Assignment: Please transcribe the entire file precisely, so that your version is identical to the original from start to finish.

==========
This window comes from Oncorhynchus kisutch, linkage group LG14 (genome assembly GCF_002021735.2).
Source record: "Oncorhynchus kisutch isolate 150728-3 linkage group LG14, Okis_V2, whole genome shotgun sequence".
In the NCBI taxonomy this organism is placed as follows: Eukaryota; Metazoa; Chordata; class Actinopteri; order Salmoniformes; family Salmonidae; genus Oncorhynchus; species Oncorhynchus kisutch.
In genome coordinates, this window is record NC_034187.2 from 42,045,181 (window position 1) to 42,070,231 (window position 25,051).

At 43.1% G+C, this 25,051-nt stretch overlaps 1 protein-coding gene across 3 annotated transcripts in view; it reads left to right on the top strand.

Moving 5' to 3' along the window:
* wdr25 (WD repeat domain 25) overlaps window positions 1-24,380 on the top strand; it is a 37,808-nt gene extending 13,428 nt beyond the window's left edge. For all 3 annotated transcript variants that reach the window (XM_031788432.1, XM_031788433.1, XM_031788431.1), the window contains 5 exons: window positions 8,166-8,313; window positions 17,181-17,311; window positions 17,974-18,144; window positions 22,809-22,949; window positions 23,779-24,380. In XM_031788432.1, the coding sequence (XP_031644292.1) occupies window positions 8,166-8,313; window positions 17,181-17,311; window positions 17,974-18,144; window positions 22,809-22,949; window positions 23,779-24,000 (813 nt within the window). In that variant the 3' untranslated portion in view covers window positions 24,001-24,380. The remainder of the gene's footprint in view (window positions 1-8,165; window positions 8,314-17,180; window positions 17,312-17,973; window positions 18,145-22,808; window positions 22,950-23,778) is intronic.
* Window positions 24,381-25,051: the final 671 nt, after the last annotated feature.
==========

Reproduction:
This window comes from Oncorhynchus kisutch, linkage group LG14 (genome assembly GCF_002021735.2).
Source record: "Oncorhynchus kisutch isolate 150728-3 linkage group LG14, Okis_V2, whole genome shotgun sequence".
In the NCBI taxonomy this organism is placed as follows: Eukaryota; Metazoa; Chordata; class Actinopteri; order Salmoniformes; family Salmonidae; genus Oncorhynchus; species Oncorhynchus kisutch.
In genome coordinates, this window is record NC_034187.2 from 42,045,181 (window position 1) to 42,070,231 (window position 25,051).

At 43.1% G+C, this 25,051-nt stretch overlaps 1 protein-coding gene across 3 annotated transcripts in view; it reads left to right on the top strand.

Moving 5' to 3' along the window:
* wdr25 (WD repeat domain 25) overlaps window positions 1-24,380 on the top strand; it is a 37,808-nt gene extending 13,428 nt beyond the window's left edge. For all 3 annotated transcript variants that reach the window (XM_031788432.1, XM_031788433.1, XM_031788431.1), the window contains 5 exons: window positions 8,166-8,313; window positions 17,181-17,311; window positions 17,974-18,144; window positions 22,809-22,949; window positions 23,779-24,380. In XM_031788432.1, the coding sequence (XP_031644292.1) occupies window positions 8,166-8,313; window positions 17,181-17,311; window positions 17,974-18,144; window positions 22,809-22,949; window positions 23,779-24,000 (813 nt within the window). In that variant the 3' untranslated portion in view covers window positions 24,001-24,380. The remainder of the gene's footprint in view (window positions 1-8,165; window positions 8,314-17,180; window positions 17,312-17,973; window positions 18,145-22,808; window positions 22,950-23,778) is intronic.
* Window positions 24,381-25,051: the final 671 nt, after the last annotated feature.